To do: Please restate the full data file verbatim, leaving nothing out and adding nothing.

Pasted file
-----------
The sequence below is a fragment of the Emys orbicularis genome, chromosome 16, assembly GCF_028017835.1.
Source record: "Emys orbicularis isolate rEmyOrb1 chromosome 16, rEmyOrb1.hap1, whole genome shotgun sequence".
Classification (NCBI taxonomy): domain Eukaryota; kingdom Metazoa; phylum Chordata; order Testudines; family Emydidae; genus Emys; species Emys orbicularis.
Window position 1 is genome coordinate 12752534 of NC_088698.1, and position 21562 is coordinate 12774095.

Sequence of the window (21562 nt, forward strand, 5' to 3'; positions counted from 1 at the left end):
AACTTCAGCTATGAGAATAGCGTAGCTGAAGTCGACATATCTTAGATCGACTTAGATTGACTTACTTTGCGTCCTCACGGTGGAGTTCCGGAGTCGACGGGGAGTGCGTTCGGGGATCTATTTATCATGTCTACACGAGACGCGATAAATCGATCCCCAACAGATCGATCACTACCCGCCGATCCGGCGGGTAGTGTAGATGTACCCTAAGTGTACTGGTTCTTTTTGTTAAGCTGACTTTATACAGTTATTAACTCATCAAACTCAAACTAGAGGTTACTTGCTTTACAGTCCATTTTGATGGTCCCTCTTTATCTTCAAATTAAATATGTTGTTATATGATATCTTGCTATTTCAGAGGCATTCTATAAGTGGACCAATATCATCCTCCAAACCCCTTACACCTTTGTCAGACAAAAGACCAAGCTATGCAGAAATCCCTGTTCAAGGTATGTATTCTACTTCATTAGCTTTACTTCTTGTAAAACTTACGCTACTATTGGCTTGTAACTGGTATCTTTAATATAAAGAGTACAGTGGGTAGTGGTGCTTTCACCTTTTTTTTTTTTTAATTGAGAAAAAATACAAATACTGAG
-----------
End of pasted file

The sequence below is a fragment of the Emys orbicularis genome, chromosome 16, assembly GCF_028017835.1.
Source record: "Emys orbicularis isolate rEmyOrb1 chromosome 16, rEmyOrb1.hap1, whole genome shotgun sequence".
Classification (NCBI taxonomy): domain Eukaryota; kingdom Metazoa; phylum Chordata; order Testudines; family Emydidae; genus Emys; species Emys orbicularis.
Window position 1 is genome coordinate 12752534 of NC_088698.1, and position 21562 is coordinate 12774095.

Sequence of the window (21562 nt, forward strand, 5' to 3'; positions counted from 1 at the left end):
AACTTCAGCTATGAGAATAGCGTAGCTGAAGTCGACATATCTTAGATCGACTTAGATTGACTTACTTTGCGTCCTCACGGTGGAGTTCCGGAGTCGACGGGGAGTGCGTTCGGGGATCTATTTATCATGTCTACACGAGACGCGATAAATCGATCCCCAACAGATCGATCACTACCCGCCGATCCGGCGGGTAGTGTAGATGTACCCTAAGTGTACTGGTTCTTTTTGTTAAGCTGACTTTATACAGTTATTAACTCATCAAACTCAAACTAGAGGTTACTTGCTTTACAGTCCATTTTGATGGTCCCTCTTTATCTTCAAATTAAATATGTTGTTATATGATATCTTGCTATTTCAGAGGCATTCTATAAGTGGACCAATATCATCCTCCAAACCCCTTACACCTTTGTCAGACAAAAGACCAAGCTATGCAGAAATCCCTGTTCAAGGTATGTATTCTACTTCATTAGCTTTACTTCTTGTAAAACTTACGCTACTATTGGCTTGTAACTGGTATCTTTAATATAAAGAGTACAGTGGGTAGTGGTGCTTTCACCTTTTTTTTTTTTTAATTGAGAAAAAATACAAATACTGAG